Trump administration to crack-down on H-1B visa fraud
Foreign worker visas for highly-skilled workers, or H-1B visas, have been used by employers to bring in foreign workers at a fraction of the cost of an American worker and the Trump administration is making initial moves to shut down fraud in the system.
“The Trump administration will be enforcing laws protecting American workers from discriminating hiring factors,” said press secretary Sean Spicer at his briefing Monday.
United States Citizenship and Immigration Services (USCIS) announced Monday greater scrutiny of the H-1B program, which recently began accepting applications for the lottery that will award visas for 2018. The government will increase “site visits,” they said, to “determine whether H-1B dependent employers are evading their obligation to make a good faith effort to recruit U.S. workers.”
The H-1B visa program should help U.S. companies recruit highly-skilled foreign nationals when there is a shortage of qualified workers in the country. Yet, too many American workers who are as qualified, willing, and deserving to work in these fields have been ignored or unfairly disadvantaged. Protecting American workers by combating fraud in our employment-based immigration programs is a priority for USCIS.
The move follows the publication on Friday of a USCIS memo indicating the need to increase scrutiny of H-1B visas given to computer programmers in particular by requiring that the visa request indicates specific and specialized skills the programmer must possess.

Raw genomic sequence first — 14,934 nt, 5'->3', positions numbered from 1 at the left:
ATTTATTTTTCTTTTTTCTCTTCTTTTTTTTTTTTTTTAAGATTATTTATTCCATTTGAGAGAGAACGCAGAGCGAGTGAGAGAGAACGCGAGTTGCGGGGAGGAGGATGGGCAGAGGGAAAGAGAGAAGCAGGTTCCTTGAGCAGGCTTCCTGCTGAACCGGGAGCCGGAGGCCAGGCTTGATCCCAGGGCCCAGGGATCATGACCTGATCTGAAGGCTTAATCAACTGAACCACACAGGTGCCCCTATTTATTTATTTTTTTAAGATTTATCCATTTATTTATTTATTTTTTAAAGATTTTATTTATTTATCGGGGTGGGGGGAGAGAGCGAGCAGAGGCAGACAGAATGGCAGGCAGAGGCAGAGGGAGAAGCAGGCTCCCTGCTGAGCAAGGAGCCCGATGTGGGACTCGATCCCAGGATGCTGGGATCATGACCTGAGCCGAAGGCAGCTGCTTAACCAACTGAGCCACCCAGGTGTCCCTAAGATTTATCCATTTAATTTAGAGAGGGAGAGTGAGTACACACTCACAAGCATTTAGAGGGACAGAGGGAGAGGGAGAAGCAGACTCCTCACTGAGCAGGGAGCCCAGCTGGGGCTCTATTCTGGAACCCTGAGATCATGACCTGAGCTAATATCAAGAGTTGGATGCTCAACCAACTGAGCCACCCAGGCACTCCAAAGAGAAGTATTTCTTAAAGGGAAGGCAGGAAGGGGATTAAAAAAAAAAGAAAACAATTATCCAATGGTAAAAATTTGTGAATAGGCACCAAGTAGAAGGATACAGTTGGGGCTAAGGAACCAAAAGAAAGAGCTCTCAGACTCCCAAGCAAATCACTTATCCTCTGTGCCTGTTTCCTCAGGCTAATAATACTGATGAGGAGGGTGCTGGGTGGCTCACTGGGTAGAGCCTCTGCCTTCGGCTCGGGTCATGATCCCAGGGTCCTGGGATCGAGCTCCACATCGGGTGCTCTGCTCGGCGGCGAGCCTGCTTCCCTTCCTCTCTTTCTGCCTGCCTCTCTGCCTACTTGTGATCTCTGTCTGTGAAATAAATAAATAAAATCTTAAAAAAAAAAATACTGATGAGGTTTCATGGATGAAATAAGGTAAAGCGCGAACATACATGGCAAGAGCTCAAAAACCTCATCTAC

The fact that a person may be employed as a computer programmer and may use information technology skills and knowledge to help an enterprise achieve its goals in the course of his or her job is not sufficient to establish the position as a specialty occupation.
The Department of Justice issued a stern warning Monday.
“The Justice Department will not tolerate employers misusing the H-1B visa process to discriminate against U.S. workers,” said Tom Wheeler, the acting assistant attorney general at the DOJ’s civil rights division.
Silicon Valley and technology consulting services both heavily use foreign engineers for software development, installation and configuration and will feel the policy change to the largest degree.
It’s music to my ears….and should be to those skilled and talented Americans that have trying to find work……let’s hope this is just a beginning …..AMERICANS FIRST !!!!